Whenever an organization undergoes significant changes, specifically at the general manager (or higher) level, one can’t help but search for patterns in the way things are done. What type of players are arriving? What type of players are being sent packing? What tools are held in highest regard by the organization?
Between Jerry Dipoto’s surprising transparency and a flurry of moves, we’ve come to understand several patterns forming in Seattle. They love young, athletic outfielders. College pitchers who pound the strike zone will get drafted. Players must embrace the defensive shift or they will be on the next flight to whichever city will trade for them. Everybody love everybody.
And now here we are, two off-seasons into the Dipoto era and another pattern is beginning to take shape out in the bullpen: all pitchers who throw sliders are welcome in the Emerald City.
Here is a look at every reliever on the 40-man who pitched in the majors in 2016, with their slider usage, slider velocity and slider value all tacked on (Note: the numbers are taken from Pitchf/x)
Not pictured here are Thyago Vieira and Paul Fry, the two 40-man relievers who haven’t reached the big leagues yet. Vieira hits triple digits in his sleep, so we’ll let his lack of the slider, er, slide, and Fry’s slider is a legitimate out-pitch that is well-regarded by scouts (it was a big reason for that shiny 10.64 K/9 he posted in 2016).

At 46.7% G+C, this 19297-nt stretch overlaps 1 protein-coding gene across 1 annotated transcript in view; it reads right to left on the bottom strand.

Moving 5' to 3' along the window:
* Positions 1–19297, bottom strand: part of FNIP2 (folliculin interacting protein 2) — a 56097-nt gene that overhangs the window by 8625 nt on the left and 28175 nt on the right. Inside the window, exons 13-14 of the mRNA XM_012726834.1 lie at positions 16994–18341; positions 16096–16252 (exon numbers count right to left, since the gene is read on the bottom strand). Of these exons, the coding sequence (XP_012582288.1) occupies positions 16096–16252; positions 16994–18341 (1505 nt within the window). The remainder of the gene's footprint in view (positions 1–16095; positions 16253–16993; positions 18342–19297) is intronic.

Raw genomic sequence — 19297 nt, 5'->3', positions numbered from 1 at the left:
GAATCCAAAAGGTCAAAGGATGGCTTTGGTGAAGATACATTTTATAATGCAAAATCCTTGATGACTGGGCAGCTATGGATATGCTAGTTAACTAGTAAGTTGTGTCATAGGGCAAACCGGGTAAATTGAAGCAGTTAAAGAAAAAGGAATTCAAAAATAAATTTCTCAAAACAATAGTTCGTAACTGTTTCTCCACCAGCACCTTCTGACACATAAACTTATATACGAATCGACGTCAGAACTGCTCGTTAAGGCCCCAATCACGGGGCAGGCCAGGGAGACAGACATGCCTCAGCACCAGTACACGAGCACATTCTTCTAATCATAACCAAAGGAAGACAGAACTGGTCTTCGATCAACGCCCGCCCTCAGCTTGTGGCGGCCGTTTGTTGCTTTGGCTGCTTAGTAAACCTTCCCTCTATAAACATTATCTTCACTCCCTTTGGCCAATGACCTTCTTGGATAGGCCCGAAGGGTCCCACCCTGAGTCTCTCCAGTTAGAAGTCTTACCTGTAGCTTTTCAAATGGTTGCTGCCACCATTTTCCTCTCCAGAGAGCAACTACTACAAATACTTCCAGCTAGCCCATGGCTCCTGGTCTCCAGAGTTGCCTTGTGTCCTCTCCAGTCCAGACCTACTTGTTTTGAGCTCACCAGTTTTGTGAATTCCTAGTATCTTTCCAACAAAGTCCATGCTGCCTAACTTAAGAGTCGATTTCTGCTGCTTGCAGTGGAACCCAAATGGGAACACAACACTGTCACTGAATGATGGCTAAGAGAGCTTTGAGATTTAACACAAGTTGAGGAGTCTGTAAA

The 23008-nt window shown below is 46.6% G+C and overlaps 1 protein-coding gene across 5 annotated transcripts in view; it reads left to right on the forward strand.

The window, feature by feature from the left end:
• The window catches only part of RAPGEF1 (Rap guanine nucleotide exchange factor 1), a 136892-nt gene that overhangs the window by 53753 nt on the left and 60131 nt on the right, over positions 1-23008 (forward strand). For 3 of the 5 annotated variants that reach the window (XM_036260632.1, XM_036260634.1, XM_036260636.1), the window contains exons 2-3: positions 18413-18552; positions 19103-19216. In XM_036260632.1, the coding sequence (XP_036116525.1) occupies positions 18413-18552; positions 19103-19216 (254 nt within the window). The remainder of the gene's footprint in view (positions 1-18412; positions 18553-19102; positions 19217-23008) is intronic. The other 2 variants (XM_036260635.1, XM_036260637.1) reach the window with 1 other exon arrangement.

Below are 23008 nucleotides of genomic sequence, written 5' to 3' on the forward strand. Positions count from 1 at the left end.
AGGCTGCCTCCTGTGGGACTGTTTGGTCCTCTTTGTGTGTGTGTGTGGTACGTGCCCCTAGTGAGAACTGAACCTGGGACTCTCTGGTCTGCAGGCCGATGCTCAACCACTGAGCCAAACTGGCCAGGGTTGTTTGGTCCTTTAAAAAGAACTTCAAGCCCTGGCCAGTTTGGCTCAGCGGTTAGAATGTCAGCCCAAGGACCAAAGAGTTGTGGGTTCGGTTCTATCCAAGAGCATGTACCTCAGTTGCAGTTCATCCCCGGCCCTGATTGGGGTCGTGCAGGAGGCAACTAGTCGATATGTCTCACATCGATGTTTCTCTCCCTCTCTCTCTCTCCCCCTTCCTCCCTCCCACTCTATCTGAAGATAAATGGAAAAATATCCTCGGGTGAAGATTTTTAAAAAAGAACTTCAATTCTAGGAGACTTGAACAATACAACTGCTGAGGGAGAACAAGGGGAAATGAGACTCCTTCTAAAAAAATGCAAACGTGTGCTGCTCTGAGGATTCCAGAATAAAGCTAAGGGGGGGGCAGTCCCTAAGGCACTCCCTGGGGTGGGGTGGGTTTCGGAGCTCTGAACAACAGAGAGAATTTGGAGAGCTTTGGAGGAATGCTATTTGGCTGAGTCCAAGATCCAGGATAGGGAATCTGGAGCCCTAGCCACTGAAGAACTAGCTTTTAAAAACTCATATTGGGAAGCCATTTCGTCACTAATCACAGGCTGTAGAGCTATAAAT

To get back to those who are on the chart, you can see ten of the eleven relievers have a slider in their arsenal and every single one of those ten pitchers threw it a quarter of the time or more. Even if we decide to not count Nick Vincent and Casey Fein due to their ‘slider’ being more of a cutter that behaves like a slider, you still have eight of eleven–a fairly decent amount.
Even more important, Dipoto doesn’t seem to be going after guys who just happen to throw a slider, he’s compiling a group of guys who throw it often and throw it well. Let’s take a look.
It feels like we never saw Tony Zych in 2016, but he was still very capable of twirling these beauties:
Whenever Edwin Diaz’s fastball wan’t working for him, he reached back and made magic happen:
Dan Altavilla’s slider still needs some work, but being able to throw it 92 mph helps a little:
When Steve Cishek is on, he does the baseball equivalent of dunking on hitters with his slider:
Newcomer James Pazos has a ridiculous offering when he can control it.
And oh yeah, new guy Shae Simmons can do this:
It’s the year of the slider in Seattle.
Make it rain.